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Home > Flange's News > > View  

New rule impedes purchasing of overseas property

Views:   Post Date: 1/4/2017 8:33:18 AM

The Chinese government's newly released rules on foreign exchange purchasing, which specifically prohibit overseas real estate purchases, will "make it much more difficult" for domestic investors to buy houses abroad, but are conducive to tackling rising speculative purchases that "blindly follow the trend," experts told the Global Times on Monday.

The new rules, launched by the State Administration of Foreign Exchange (SAFE) over the weekend, include a more detailed foreign exchange purchasing application form and a blacklist for illegal foreign exchange transactions, as the government grapples to close loopholes in the domestic foreign exchange purchasing system.

The new form, which the Global Times accessed online from the Industrial and Commercial Bank of China, asks foreign currency buyers for detailed information regarding their buying purpose.

The form listed six areas where buyers are prohibited from doing, including providing false information, lending or borrowing quota for foreign currency swaps, and engaging in money laundering, tax evasions and other illegal activities. SAFE's $50,000 quota per year for buying foreign currency remains unchanged.

It also specifically said that individual investors can not buy foreign currencies for purchasing real estate abroad or investing in overseas stocks or insurance or other "yet open" assets. 

Impact on property purchases
An employee of Global House Buyer, a real estate agent specializing in overseas assets, said that buyers used to accumulate foreign currencies by using the $50,000 quota multiple times. They also tended to gloss over the real purpose of buying houses with excuses such as tourism.

Buyers can make foreign exchanges for eight purposes including tourism, education and trade, but details such as their travel method and destination are asked, the new form said.

It is a new requirement that was not in place before, according to a Beijing resident who applied for currency exchange in September for a trip to the UK.

The tightened policies would make it harder for Chinese citizens buying houses overseas using tourism as an excuse, the real estate agent said. "Buyers might need to largely extend the process of foreign currency exchange, with more risks," the agent told the Global Times on Monday.

According to a statement from SAFE on Saturday, people who conduct illegal foreign exchanges will be blacklisted, and restricted or prohibited from buying foreign currency for several years.

Currency buyers can also be fined for up to 30 percent of the amount traded if they use the currency  for any purpose other than what they stated on the form, according to the new application.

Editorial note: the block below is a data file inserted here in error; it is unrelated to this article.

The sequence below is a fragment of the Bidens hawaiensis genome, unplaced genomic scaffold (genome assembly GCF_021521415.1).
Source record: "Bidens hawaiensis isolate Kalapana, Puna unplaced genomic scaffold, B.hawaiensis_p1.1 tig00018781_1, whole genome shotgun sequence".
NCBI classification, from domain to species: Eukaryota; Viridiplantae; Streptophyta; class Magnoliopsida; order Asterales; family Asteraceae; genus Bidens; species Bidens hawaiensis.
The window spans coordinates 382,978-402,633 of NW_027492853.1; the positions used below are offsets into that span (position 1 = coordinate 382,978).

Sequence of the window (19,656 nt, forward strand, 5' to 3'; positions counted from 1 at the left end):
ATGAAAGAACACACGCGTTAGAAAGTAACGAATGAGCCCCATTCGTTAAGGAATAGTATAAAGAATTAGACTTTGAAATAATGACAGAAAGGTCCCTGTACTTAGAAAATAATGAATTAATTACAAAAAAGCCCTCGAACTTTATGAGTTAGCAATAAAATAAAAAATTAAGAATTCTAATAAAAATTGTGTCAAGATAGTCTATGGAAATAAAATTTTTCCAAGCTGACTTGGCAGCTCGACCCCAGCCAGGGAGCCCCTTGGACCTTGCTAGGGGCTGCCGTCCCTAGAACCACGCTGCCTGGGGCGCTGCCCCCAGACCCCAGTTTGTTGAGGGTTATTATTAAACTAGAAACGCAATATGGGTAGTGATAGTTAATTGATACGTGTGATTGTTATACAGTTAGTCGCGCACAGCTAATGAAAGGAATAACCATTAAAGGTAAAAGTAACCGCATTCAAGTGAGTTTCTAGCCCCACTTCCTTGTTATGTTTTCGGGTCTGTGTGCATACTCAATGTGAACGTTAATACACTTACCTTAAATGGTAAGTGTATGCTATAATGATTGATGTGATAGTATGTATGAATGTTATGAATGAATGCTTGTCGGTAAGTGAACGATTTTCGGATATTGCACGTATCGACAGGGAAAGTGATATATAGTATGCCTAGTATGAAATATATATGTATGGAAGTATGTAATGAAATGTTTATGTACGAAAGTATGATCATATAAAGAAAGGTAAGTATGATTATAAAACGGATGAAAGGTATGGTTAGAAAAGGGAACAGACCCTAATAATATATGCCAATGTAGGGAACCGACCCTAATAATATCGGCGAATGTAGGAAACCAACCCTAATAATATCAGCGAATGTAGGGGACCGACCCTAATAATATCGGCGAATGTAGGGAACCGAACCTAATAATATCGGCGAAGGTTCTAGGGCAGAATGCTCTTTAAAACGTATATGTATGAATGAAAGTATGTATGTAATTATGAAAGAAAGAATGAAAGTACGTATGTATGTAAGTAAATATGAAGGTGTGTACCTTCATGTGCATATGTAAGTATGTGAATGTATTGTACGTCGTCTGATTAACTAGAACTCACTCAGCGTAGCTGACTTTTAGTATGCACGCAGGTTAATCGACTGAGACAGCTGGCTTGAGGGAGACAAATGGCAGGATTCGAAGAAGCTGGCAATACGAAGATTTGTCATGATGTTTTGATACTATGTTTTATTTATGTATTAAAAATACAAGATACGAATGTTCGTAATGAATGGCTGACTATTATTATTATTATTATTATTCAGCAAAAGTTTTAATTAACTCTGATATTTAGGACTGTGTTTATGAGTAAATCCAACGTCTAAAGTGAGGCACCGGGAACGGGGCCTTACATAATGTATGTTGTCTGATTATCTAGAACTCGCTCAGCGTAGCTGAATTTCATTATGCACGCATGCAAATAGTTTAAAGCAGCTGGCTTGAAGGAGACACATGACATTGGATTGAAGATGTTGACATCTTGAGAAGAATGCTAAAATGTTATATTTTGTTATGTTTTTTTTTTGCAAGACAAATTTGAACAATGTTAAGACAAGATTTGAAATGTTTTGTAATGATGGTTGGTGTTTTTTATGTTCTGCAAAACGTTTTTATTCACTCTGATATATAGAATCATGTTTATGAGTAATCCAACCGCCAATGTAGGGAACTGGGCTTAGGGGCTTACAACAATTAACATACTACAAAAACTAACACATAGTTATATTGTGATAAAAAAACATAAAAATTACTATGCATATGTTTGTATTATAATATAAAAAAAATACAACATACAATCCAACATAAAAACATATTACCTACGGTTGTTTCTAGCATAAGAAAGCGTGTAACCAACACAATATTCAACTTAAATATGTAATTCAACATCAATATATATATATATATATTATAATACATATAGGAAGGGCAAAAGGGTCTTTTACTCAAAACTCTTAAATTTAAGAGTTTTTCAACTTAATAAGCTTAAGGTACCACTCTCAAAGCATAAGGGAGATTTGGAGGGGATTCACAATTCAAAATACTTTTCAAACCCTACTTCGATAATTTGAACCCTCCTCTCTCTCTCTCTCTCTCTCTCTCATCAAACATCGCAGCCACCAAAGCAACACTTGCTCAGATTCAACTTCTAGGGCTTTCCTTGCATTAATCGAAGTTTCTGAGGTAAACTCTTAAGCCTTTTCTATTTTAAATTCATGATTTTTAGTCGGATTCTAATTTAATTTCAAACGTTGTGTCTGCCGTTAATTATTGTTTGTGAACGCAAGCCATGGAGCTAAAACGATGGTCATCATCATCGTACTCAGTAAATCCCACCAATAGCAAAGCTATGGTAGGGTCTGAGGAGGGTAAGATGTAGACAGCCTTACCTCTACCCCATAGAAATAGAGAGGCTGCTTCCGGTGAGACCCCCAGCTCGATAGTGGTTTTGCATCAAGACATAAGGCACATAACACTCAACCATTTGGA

"But I think there are ways to bypass the rules," the Global House Buyer employee said, without disclosing more.

The government's policy regarding purchases homes overseas is still "a bit ambivalent" and some people might use relatives to move money overseas in small quantities to purchase a house, Yan Yuejin, research director of the E-house China R&D Institute, told the Global Times on Monday.

"Between 2010 and 2015, Chinese investors bought more than $17 billion of US commercial real estate," according to Huffington Post's report in May.

Yan said that most Chinese investors buy overseas property based on speculation of further yuan depreciation.

Stopping outflows
SAFE also demanded that banks shoulder more responsibility for ensuring the compliance of foreign exchange transactions.

Banks are required to report all yuan-denominated cash transactions exceeding 50,000 yuan ($7,200) to the People's Bank of China (PBC), the country's central bank, according to a document released by the PBC on Friday. Prior to the change, the threshold was 200,000 yuan.

Dong Dengxin, director of the Finance and Securities Institute at Wuhan University of Science and Technology, said it is necessary for the government to use administrative measures to manage foreign exchange transactions, at a time when the capital outflows continue to grow.

"The domestic capital outflows in 2016 are expected to exceed $160 billion this year, up from $100 billion in 2015. The growth rate is too fast, not to mention that a big part of that cash flow might be illegal," Dong told the Global Times on Monday.

The capital outflows come at a time when the rising dollar has caused the yuan to depreciate since mid-2015.

The China Foreign Exchange Trade System announced on Thursday that from Sunday the number of currencies in its basket would increase to 24 from 13, which lowers the US dollar's weighting from 26.4 percent to 22.4 percent.

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